How Refraction Occurs

    The situation becomes much more interesting if the wavefronts of the light rays are not lined up exactly with the air-water boundary as shown below.


    Imagine what happens to one wavefront as it enters the water. Part of a wavefront enters the water and slows down while the rest of the wavefront stays in the air at its original speed. The wavefront in the air tries to speed ahead the wavefront in the water, but they still have to join smoothly at the boundary. This causes the whole wavefront to bend as demonstrated below.


    Traveling plane wave entering a region of lower wave velocity at an angle, illustrating the decrease in wavelength and change of direction (refraction) that results. Image used with permission (CC-BY-SA; Richard F. Lyon)

    A useful analogy is to consider a car traveling from the road (a fast medium) to mud (a slow medium). As the car travels, one tire goes forward faster than the other, which causes the entire car to turn. This is demonstrated visually below. Note that this analogy works for both the cases where the car goes from a fast medium to a slow one or from a slow medium to a fast one.


    Going back to our original picture, we can draw in rays perpendicular to our wavefronts, and notice that the direction of the light bends as we go from air to water. This bending occurs for any two different media in which the light waves have different speeds. This bending of light as it goes from one medium into another is called refraction. Notice that, although the light clearly bends, light rays travel in straight lines within each medium.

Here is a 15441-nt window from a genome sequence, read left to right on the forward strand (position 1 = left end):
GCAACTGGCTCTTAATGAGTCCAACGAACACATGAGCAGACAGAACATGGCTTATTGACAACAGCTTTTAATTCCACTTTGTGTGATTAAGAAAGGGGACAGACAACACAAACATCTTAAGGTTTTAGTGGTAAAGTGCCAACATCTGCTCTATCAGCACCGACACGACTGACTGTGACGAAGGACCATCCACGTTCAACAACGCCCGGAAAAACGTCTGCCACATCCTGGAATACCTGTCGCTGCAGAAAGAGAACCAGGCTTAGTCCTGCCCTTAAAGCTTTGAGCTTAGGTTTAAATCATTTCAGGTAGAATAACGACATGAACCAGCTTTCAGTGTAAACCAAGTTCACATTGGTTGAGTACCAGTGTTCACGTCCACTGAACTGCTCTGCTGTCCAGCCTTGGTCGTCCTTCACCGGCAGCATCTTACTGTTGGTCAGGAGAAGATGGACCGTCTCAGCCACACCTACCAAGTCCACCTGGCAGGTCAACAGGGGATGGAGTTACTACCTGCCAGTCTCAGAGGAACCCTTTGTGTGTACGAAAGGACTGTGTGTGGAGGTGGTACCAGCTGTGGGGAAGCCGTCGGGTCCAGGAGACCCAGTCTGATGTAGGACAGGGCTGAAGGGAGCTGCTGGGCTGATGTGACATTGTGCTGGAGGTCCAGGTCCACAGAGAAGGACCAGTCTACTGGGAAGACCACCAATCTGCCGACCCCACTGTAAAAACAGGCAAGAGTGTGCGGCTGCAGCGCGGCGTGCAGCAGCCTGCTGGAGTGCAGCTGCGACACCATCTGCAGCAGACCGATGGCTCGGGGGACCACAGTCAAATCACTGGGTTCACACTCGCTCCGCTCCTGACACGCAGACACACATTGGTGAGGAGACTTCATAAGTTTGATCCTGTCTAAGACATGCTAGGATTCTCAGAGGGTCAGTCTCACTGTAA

Combining Reflection and Refraction

    You may wonder when a light ray hits a surface, how can we tell if it is going to be reflected or refracted? The answer is that a light ray is typically both reflected and refracted (we discuss this more in Total Internal Reflection).

    You might already have some familiarity with this from your experience with swimming pools. It is possible to see the sun from inside a swimming pool, so we know that light from the sun must be able to make it into the water. Therefore the sun’s rays are refracting as they enter the water. Someone standing on the side of the pool can also see the reflection of the sun on the water’s surface (known as the “glare”), so the sun’s rays must also be reflecting off the surface of the pool. There is no contradiction here – when the sun’s rays hit the surface some rays reflect and other rays refract.